Chernarus, Балота - 10:23 AM
Francis would look out the window, observing the beach and the endless blue sea. His mind was locked to the image in front of him, as old memories began to pop inside his head. He remembered the time he spent in Haiti. He could actually remember every single aspect of that moment. A beach, an endless sea, and right before it, a big wave of destroyed buildings and smoke from cars passing over the sand and dust on the streets occasioned by the massive destruction of the 2010 earthquake. He could remember the sirens from the firemen and the police, as he heard the heavy wind passing by him.
As he came back to reality, Francis closed the window and took a deep breath, recomposing himself. Proceeded to go to the other room of the house: A medium sized bedroom. In there, there was three persons. Two sitting on the bed, and one laying down with a bag of ice over his knee. The one which was laying was a 11 years old boy, sleeping like an angel. Sitting beside him, a 13 years old girl and their father, whose name was "Emile". As Francis stepped into the room, Emile got up immediately offering his hand for a hand-shake with Francis, whilst he said:
"Thank you for all, mister Engels. You saved my son" - his voice had a recognizable Russian accent -
Francis responded the offer with a firm handshake, as he said, with his strong German accent:
"No worries. I did my job, and that's it." - he looked at the sleeping kid - "Your son is brave. He will survive."
"Yes! He will" - he turned around and took something from his daughter's hands, and offered it to Francis - "Here. It's book. My daughter wants to give it to you"
Francis picked the object, and opened it, revealing about two hundred blank pages:
"But there's nothing written on it" - he said, confused -
The girl stepped up and said, giving a pen for Francis:
"You..." - she couldn't say the english words that well - "Write"
Francis picked up the pen, and looked at the girl, and her father placed his hand over her shoulder, as a sign of approval:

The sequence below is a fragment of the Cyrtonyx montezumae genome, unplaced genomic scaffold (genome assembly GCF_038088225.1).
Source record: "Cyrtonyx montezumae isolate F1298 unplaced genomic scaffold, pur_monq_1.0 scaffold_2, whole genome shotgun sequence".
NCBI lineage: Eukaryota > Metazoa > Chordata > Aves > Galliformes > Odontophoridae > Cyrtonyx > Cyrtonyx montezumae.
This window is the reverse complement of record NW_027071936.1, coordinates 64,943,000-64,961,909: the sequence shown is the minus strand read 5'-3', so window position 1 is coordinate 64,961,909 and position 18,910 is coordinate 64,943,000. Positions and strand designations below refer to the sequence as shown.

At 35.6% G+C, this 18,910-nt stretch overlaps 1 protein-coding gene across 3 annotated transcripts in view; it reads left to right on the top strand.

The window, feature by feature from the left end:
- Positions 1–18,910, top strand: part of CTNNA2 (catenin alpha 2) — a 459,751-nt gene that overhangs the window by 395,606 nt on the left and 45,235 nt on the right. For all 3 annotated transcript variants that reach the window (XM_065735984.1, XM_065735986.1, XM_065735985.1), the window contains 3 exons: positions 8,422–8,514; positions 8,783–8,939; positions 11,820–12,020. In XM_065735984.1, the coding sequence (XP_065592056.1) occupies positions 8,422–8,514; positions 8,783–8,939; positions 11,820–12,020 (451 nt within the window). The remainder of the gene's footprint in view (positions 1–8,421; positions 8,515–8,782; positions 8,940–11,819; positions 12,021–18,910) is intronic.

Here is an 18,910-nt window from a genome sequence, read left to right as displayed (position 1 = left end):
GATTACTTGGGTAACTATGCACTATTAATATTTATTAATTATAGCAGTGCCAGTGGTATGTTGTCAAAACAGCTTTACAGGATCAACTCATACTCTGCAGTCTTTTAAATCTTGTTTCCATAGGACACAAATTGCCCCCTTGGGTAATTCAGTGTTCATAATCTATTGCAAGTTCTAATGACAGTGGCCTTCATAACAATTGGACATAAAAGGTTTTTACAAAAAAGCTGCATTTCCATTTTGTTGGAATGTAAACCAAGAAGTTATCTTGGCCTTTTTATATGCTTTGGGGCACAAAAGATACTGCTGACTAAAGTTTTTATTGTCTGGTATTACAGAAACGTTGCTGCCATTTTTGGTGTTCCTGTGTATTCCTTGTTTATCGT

"Oh... So it's for me, so I can write a book?" - Francis kneeled down, as the girl waved her head confirming his statement - "Thanks... Thank you very much!"
The girl hugged Francis, and he standed up once more and looked at Emile, whilst saying:
"Emile, you must keep them safe, and this place is not the ideal one for that."
"Why? I was born here."
"People tend to come to the shoreline to travel long distances. They might find you and harm you, and your children."
"What can we do?" - he asked, curious -
Francis thought about it for a second and, with a sign of relief, said:
"There is a fixed car, inside one of the garages on the next city. If you manage to get there, you can move further North, where you will find safety."
Emile looked back upon his children, and after some seconds of thought, he turned back to Francis, saying:
"Ok." - he said vigorously, as he sat on the bed again with the rest of his family - "If it's best way, I will do it"
"I have to leave now, Emile. Stay strong. And if you ever need help, you know where to find me" - Francis patted the russian man on the shoulder -
"Safe travel, Doctor Engels." - Emile said, whilst still looking to his son - "Keep good work"
"I will" - the doctor smiled, and turned away, moving to the kitchen -
He picked up his backpack and attached the belt to his torso, so it wouldn't be loose. He placed the book and the pen inside a side-sack on the left side of the bag, along with his radio and pieces of cloth. He would step off the house and proceed to walk the road going up North, on the direction of Novy Sobor, where he had previously made attempts to clear the place and set up a small medical station, which didn't go very well. He could probably scavenge some medical stuff he had left there to use another time.
As he sat by a tree, with a small fire by his front, he picked up the book and pen that the girl gave him. The stars up above were barely visible because of the density of the trees. So many leafs if actually blocked the sky and the moon-light, making it hard to see inside the woods. The good part is that not many people were going to bother him there, and that's why he picked a place like that.
As he brought the book up and opened it over his lap, he clicked the pen, which tint was black, and started writing some stuff that was in his mind.
He ran out of ideas, and simply put the book back inside the side sack, without really trying to finish the sentence. He was tired, and needed some sleep. He opened the bag, grabbed a water bottle, drank some it, and placed it back in, returning to his sleeping sack, and proceeding to sleep, as the next day would be ten times worse.